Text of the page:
CD Science Part 2 – Replication in Depth

August 22, 2018

 Photo by Robert Chapman: A Singlus CD Replication Line

 

 

A little later in its arrival than expected, meet part 2 of our CD Science blog series! Part 2 focusses on the CD Replication process and the CD-ROM’s produced.

 

 

The CD-ROM

 

The term CD-ROM often causes confusion between customers and manufacturers in the media world, with the common misconception that this is the same as a CD-R.

 

A CD-R is a recordable CD which may have data burnt onto it via a CD drive or duplicator tower (data is transferred through duplication).

 

A CD-ROM is a CD produced through replication, with ROM standing for Read Only Memory. Here the data is ‘pressed’ into the disc at the point of disc manufacture.

 

An Audio CD is a CD- ROM with audio information placed onto it, suitable for playing in any CD player or computer.

 

A Data CD is a CD-ROM with other kinds of data placed onto, such as files, images, video or games, suitable for accessing in any computer, but not a CD player.

 

In certain cases, a CD-ROM may be divided between both audio content and other kinds of data, however this is another subject entirely!

 

 

Getting Ready to Replicate – Creating a Master

 

Photo by Robert Chapman: A Metal Stamper for CD Replication

 

CD Replication uses an injection-moulding process to ‘press’ the content onto the disc from a metal stamper.

 

To create a metal stamper, the data goes through a process called Glass Mastering, which takes place in a class 100 clean room.

 

A 180mm glass substrate is cleaned of any imperfection and then placed in a Laser Beam Recorder, which records the content as pits into a photoresist coating on the glass.

 

The glass master is then developed and metalized with nickel vapour to produce a surface for the stamper formation.

 

From this glass master a process called electroforming (queue lots of long words) is used to create a ‘Father stamper’ which is the reverse of the glass master (raised bumps instead of pits denoting content).

 

The father stamper could then be used directly for replication or alternatively, be used to create first a ‘Mother stamper’ and then a series of ‘Son stampers’ which can then be used for replication.

 

 

CD Replication Step 1 – Injection Moulding

 

Phew – the mastering section is a toughie, now replication itself:

 

Polycarbonate pellets are melted down and injected into a mould, within which the polycarbonate is cooled against the metal stamper to produce the disc substrate.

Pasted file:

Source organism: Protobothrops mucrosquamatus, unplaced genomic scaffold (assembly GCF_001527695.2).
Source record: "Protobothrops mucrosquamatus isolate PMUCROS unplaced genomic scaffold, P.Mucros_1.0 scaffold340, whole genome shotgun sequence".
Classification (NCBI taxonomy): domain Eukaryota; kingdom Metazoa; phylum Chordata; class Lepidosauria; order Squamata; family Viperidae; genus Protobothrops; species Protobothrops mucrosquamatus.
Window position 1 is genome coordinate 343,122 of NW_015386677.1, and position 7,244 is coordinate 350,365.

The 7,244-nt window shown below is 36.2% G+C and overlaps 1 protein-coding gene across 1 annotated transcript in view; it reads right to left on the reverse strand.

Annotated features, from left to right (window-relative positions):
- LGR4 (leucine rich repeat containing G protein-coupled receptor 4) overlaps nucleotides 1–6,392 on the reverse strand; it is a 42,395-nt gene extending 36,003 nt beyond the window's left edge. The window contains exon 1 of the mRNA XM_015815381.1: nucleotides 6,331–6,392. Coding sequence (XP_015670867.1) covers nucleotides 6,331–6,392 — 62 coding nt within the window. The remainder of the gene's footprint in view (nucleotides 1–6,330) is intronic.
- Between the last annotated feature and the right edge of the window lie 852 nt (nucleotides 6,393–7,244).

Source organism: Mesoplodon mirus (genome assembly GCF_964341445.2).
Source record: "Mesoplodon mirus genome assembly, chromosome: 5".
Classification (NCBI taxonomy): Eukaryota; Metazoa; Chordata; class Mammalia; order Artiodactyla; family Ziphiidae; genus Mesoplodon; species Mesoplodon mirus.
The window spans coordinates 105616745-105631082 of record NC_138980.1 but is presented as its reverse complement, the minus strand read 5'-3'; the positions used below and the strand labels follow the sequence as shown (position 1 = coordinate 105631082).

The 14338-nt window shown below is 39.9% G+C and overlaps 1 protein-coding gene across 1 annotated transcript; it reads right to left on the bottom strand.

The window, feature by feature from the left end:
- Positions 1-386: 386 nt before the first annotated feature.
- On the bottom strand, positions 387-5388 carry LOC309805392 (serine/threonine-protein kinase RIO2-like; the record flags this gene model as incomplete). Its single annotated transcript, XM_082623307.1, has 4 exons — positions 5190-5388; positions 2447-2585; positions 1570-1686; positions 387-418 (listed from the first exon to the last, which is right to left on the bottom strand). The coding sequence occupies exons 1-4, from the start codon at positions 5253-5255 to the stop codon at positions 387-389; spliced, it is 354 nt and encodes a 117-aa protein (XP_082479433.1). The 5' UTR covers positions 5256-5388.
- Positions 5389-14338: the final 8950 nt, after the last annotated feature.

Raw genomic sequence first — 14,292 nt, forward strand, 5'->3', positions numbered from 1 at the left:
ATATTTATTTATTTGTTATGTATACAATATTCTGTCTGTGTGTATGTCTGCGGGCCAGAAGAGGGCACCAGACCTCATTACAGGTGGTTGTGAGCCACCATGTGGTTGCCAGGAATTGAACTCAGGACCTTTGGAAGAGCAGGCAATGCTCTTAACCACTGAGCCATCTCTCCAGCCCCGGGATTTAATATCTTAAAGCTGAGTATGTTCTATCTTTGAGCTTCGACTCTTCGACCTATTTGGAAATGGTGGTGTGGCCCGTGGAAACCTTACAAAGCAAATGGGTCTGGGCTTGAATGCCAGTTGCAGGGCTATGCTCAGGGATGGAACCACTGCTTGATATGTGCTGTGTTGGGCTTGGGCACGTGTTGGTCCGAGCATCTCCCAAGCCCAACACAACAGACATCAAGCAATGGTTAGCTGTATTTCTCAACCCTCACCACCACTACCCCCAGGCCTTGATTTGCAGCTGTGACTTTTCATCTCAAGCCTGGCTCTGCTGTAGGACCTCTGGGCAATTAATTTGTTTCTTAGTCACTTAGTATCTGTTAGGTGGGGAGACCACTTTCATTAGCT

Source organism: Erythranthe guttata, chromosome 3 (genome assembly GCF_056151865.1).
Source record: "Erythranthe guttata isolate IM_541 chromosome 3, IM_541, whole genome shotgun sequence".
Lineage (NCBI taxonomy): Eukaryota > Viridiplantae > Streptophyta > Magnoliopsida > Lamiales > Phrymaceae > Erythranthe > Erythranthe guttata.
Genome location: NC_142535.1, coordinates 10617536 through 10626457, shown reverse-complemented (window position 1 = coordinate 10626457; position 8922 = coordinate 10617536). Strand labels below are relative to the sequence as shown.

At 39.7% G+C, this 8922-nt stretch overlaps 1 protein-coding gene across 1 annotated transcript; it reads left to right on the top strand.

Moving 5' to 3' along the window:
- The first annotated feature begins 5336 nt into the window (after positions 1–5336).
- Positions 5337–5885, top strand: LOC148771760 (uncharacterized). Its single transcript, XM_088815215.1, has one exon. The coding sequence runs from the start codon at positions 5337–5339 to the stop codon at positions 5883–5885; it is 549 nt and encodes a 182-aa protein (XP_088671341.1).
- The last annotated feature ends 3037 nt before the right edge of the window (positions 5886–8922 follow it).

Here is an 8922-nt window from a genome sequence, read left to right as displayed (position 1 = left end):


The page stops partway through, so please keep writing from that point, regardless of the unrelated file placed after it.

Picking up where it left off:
Photo by Robert Chapman: Polycarbonate Pellets

 

The mould opens, and the disc is transferred to a conveyor via a robot arm. The whole process, from the mould closing to the mould opening takes just 3-5 seconds.

 

 

CD Replication Step 2 - Metallization

 

The disc is then transferred to a metallizer; a small chamber in which a metal layer coats the disc and pits through a process called ‘sputtering’.

 

‘Sputtering’ uses an cathode - anode transfer to draw an aluminum alloy from a metal target onto the surface of the disc evenly.

 

 

CD Replication Step 3 - Lacquering

 

This metallized layer is then coated with a lacquer to protect it from corrosion. The lacquer layer is just 70nm thick and is rapidly cured with a UV lamp.

 

The lacquer also provides a great surface for printing onto the disc later, although it is vital that the printer checks their inks and lacquer are properly compatible.

 

 

CD Replication Step 4 – Testing

 

The final step of CD replication is automatic disc inspection. Every disc produced is scanned by the machine to check for flaws and imperfections in the surface, separating any unacceptable discs as rejects.

  Photo by Robert Chapman: Polycarbonate Pellets ready to be pumped into the Replication machines.

 

So, there we are – one replicated disc produced every 4.5 seconds!

 

Keep your eyes open for Part 3 of the CD Science blog series – Printing the Replicated Disc.

 

 

 

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